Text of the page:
It can be woven in flat strips to make bracelets. Or, you can also shape the flat pieces to create components for jewellery.
Try weaving brick stitch into tubes. Then these can be shaped to create beaded beads or other three dimensional objects. So, keep reading and I’ll take you through some ideas and include patterns that you can try.
This is a stitch that I learned very early in my beading career and it is one that I still love for its flexibility and regular shape.
Brick Stitch Structure
Brick stitch takes its name from the formation of the beads. It is constructed in straight rows, built one on top of the other.
The beads in the second row will be offset from the beads in the first row. So, the finished result looks just like a brick wall.
Thus, the stitch is constructed by picking up a bead, hooking under the exposed thread from the row below and then passing back up through the bead. In its diagram form it looks like the photo shown below. So you can see how the thread path works.
Links with Peyote Stitch
Brick stitch actually looks exactly like peyote stitch turned on its side. This is handy to know for a couple of reasons.
Firstly, if you are creating a flat piece of beadwork and trying to follow a pattern, it can be much easier to follow it in brick stitch rather than peyote stitch. Look at the two photos below: they show a graph of the same pattern. But viewed from one angle, it is a peyote stitch pattern. Turn it ninety degrees and it becomes a brick stitch pattern.
Many people struggle to read a peyote stitch pattern because of the ‘up’ bead ‘down’ bead structure. This means that reading each row is like trying to read every other bead. So, you are just following the beads that stick up. that gets very confusing. In the brick stitch version, the rows are simply horizontal strips of beads. So, it is much easier to read.
If you have learned both peyote stitch and brick stitch, then you have the flexibility to work in the way that you find easiest.
The connection between the two techniques is important for another reason. It is incredibly easy to switch between peyote stitch and brick stitch within the same piece of flat beadwork. So, if you stitch a strip of even count peyote stitch, you can then turn it on its side and work rows of brick stitch off the straight edge.
This is a cunning technique for avoiding the slightly tricky ‘odd count turnaround’ in peyote stitch. Just use the easy ‘even count’ method. Then, turn your work on its side and add an additional row using brick stitch.
If you want some practise in this, then my beaded pen patterns are a great way to try the technique.
Brick Stitch Tubes and Circles
Brick stitch can also be worked in tubes. Basically you will create your first row as you would for a flat piece of work. Then join the two ends together to form a circle. From this point, the rows are added upwards, working around the tube. This technique makes simple beaded beads.
Shaping Flat Brick Stitch
Both flat brick stitch and tubular brick stitch can be shaped. So, I have written a free guide to starting out with flat brick stitch and following patterns to create basic flat shapes. You can find this guide here.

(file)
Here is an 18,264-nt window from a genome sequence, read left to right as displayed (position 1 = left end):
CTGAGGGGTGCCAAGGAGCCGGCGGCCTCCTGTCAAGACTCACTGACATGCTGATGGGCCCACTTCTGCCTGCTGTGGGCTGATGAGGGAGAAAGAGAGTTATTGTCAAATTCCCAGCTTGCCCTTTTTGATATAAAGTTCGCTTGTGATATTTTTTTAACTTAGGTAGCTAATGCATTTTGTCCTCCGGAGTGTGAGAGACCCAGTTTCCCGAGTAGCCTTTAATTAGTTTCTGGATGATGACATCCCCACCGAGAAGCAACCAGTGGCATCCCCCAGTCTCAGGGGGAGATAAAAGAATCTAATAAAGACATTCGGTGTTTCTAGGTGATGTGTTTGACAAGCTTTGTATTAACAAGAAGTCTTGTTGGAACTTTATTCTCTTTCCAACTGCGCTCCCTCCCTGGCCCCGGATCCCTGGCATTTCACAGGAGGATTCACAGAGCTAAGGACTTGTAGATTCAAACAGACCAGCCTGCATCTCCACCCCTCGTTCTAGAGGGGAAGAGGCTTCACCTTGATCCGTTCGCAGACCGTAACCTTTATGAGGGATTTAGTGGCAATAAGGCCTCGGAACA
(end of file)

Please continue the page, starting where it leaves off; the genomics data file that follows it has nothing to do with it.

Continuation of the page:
You can also shape the stitch by increasing and decreasing within rows. If you take a flat strip of brick stitch and increase in the rows, you will create a curve. This can be used for making circles or other interesting shapes.
If you increase in tubular brick stitch, you will create a bowl-like structure. I used this technique to create the cupcakes that featured in my ‘Sweet Treats’ book.
In addition, this pattern will also show you how to join tubular brick stitch with tubular Peyote stitch. Clue: it’s not as hard as you might think!
Stacked Brick Stitch
Brick stitch can also be worked in stacks. So, this makes your beadwork grow a little faster! The only downside is that the regular brickwork look becomes distorted.
The idea is very simple. Instead of adding a row that is just one bead high, you pick up two or three bead stacks that you treat as a single bead. So, you will pick up your stack, hook under the exposed thread from the previous row and then pass back up through all the beads in the stack.
In theory there is no limit to the number of beads you can use in a stack. However, in practice, this technique loosens your work as there is nothing anchoring the central area of the stacks. So, you may get away with a three-bead stack, but more than that is likely to cause problems…or possibly some interesting effects!
I found that incorporating stacked brick stitch into a tube can create donut shapes. I used this technique to create these earrings. In effect I was making beaded beads and joining them to create the design. You can find the pattern here.
Using Different Beads
Lastly, as with most bead-weaving stitches, you can use a variety of different beads to work in this technique and achieve different effects. So, my daisy bracelet used bugle beads for the first row and then worked in brick stitch to create the patterned edges. The technique also looks great when worked with tila beads, although the thread path is a little more complicated!
So, now it’s time to go away and play! You can find even more brick stitch patterns on my Bead Flowers website, or search the internet for other great designs.